Of all the myriad words and phrases coined to describe the political earthquakes of the last 12 months, one stands out more than any other.
No, it's not Brexit, for all the criticism and controversy that particular portmanteau continues to engender in Britain. It's not 'alt-right' either, for all the anger people of this persuasion have caused across the Atlantic.
It's a phrase which straddles both topics, and is interwoven with both of them.
Yep, you guessed it: 'fake news'.
Since Donald Trump coined the phrase to attack a CNN journalist in the wake of an unverified dossier ahead of his inauguration, it's become common parlance - with many people using it against Trump himself. Facebook, Twitter, and other forms of media have rolled out ‘fake news tools’ to flag up questionable content.
Now, the founder of Wikipedia is going that step further – creating an entire news outlet to fight the spread of fake news.
Jimmy Wales unveiled Wikitribune on Tuesday as a publication, owned by the not-for-profit Wikimedia Foundation, which will combine the efforts of a team of journalists with the usual army of community volunteers.
Wales explained in an interview with The Guardian he’d been spurred to create Wikitribune after Trump's key advisor Kellyanne Conway defended White House Press Secretary Sean Spicer's claim that more people had attended his inauguration than Barack Obama's.
Conway coined yet another new phrase, saying Spicer had been peddling 'alternative facts', which many people took simply to mean 'fake news' or just flat-out lies.
Seeing this, Wales leapt into action and began to plan what would eventually become Wikitribune.
But how exactly will this new vehicle go about its crusade against clickbait, its mission against misinformation?
Well, here are all the key questioned answered.
What sort of news will be covered?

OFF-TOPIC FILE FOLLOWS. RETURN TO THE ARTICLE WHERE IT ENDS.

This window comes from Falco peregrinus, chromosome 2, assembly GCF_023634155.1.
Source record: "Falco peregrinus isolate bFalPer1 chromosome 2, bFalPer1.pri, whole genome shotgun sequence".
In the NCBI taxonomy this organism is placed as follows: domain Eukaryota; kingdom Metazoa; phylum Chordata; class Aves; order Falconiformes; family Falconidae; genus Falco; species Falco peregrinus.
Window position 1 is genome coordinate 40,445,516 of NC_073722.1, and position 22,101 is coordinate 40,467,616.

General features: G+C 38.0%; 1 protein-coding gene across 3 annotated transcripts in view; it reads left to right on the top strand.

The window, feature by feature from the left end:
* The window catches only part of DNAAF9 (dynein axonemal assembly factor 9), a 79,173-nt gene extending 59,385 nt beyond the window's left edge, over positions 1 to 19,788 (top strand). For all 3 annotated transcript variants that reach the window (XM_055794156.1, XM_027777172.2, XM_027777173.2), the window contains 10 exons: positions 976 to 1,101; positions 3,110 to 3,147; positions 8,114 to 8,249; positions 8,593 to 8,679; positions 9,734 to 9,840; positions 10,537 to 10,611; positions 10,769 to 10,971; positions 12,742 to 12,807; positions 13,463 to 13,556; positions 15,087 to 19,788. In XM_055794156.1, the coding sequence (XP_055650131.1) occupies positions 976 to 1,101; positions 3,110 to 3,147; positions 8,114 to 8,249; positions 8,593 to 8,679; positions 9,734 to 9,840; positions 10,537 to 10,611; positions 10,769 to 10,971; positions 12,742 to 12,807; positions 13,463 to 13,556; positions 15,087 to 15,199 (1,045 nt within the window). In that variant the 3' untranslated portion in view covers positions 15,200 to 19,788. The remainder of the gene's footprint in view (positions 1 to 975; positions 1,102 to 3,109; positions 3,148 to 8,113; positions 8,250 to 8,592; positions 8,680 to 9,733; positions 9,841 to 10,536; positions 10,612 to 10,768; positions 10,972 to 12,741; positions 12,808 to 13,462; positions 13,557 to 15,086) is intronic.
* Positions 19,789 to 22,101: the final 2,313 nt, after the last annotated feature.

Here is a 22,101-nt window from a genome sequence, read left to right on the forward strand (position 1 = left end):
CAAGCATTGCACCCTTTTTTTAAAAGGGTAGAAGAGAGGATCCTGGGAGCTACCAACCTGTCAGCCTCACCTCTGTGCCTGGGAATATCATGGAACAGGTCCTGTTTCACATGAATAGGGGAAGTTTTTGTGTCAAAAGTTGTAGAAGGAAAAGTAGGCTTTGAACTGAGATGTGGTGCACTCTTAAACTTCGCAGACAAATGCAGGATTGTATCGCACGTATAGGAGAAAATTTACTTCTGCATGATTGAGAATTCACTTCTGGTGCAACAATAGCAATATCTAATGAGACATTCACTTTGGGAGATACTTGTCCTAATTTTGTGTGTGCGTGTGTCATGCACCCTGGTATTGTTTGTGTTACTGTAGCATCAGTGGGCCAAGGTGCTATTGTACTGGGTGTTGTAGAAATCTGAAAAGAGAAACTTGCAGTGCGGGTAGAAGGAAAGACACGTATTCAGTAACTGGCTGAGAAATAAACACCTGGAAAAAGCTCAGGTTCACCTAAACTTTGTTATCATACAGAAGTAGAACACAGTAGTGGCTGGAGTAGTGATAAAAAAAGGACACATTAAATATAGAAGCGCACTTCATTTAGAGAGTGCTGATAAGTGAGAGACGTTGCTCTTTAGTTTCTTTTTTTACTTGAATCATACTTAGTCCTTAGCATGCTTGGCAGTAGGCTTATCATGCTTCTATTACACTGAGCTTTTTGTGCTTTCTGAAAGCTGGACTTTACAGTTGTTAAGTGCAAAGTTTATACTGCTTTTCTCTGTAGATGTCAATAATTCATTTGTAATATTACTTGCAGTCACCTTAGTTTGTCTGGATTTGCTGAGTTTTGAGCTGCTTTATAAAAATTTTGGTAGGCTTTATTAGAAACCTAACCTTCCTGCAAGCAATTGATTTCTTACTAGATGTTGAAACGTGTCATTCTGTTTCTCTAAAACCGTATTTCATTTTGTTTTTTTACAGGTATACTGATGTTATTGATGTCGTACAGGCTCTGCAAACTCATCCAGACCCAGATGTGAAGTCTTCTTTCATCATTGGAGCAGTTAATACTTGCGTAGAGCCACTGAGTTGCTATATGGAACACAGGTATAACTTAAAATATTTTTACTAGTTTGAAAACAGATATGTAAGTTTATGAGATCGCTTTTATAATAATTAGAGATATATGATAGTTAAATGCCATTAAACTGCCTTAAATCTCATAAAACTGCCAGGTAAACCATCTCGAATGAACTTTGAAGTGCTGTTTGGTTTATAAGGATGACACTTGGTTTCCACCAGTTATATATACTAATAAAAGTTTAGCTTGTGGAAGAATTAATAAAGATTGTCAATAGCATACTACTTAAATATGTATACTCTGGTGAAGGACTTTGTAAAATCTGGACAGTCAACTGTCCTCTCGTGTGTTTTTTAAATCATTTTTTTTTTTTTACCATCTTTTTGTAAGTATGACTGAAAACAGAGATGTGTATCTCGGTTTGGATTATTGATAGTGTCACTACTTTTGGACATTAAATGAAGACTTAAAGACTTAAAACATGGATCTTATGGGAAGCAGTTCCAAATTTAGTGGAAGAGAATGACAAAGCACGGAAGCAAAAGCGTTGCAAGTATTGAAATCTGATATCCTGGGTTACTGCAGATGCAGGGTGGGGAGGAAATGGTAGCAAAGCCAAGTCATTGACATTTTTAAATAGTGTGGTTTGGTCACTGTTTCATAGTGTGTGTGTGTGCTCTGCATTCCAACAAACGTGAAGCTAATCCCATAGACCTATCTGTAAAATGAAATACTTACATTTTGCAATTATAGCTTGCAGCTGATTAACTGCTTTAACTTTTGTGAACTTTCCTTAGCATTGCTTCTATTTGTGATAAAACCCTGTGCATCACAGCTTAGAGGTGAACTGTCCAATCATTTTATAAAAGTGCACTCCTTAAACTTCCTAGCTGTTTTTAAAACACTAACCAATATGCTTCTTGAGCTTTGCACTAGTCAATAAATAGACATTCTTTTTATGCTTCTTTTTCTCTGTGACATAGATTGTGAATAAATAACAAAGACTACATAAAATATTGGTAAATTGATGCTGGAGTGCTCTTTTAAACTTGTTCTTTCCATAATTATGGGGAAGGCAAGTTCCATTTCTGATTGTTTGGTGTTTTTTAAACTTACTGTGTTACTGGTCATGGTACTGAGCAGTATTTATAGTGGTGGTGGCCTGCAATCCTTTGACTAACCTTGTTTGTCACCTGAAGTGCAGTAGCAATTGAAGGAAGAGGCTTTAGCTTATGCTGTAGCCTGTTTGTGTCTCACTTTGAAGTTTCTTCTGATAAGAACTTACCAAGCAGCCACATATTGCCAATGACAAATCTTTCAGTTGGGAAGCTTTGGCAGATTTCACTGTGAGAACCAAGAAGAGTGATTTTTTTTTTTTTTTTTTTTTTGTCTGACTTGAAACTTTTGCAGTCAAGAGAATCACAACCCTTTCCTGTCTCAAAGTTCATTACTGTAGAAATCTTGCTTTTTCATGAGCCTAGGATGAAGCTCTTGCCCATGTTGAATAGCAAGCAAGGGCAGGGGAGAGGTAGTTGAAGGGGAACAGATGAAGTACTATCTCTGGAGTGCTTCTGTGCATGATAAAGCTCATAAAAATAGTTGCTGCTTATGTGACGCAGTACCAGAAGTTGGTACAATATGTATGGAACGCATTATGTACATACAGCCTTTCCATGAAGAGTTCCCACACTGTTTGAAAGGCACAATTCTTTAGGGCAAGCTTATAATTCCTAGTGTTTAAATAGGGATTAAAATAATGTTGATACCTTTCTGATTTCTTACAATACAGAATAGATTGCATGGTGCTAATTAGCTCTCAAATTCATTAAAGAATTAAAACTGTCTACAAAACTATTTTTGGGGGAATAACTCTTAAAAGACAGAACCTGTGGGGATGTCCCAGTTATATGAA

The organisation says on its website the team will aim to provide “fact-based articles that have a real impact in both local and global events”, stories they say are “easily verified and improved.”
A full spectrum of news, including general news, politics, science and technology, will be included.
Can anyone edit the content?
Yep, in this sense it won't be unlike Wikipedia, where any user of the site can produce content.
However, there are stipulations – users must show their sources, as well as upload any interview transcripts, video or audio files in order to maintain accuracy.
With the sources listed, readers will be able to 'make their own mind's up,' the site claims.
What will the paid journalists do?
Their role will be to fact-check the content and give it their stamp of approval. Unlike Wikipedia, Wikitribune will have someone checking over all the key facts and figures.
How many paid professionals will be involved?
Wales is hoping to hire 10 paid journalists initially.
Will users be able to get involved once articles are up?
Users will be invited to flag up mistakes or disparities to maintain reliability, but any changes made to the article page must receive approval from a member of staff or a community volunteer trusted to do the job.
Will there be any cost?
There will be no subscriptions or fees to be paid, nor will there be advertisers - it will be entirely free to read.
But will the journalists be paid?
Yes, it is reported that the core team of professional journalists will be paid for their efforts.
So where will the salaries come from?
Well readers will be invited to 'become a supporter' by making monthly contributions of £5-10, and there will be crowd-funding drives among supporters.
In this endeavour, the site promises to be entirely transparent, for it has vowed to publish all of its financials.
When will the site launch?
The plan is to launch Wikitribune as soon as it becomes financially possible. The funding initiative is already underway, so time will tell.
If the site doesn't manage to get enough money to reach its goal of 10 journalists hired, it will refund all money to supporters (minus transaction fees).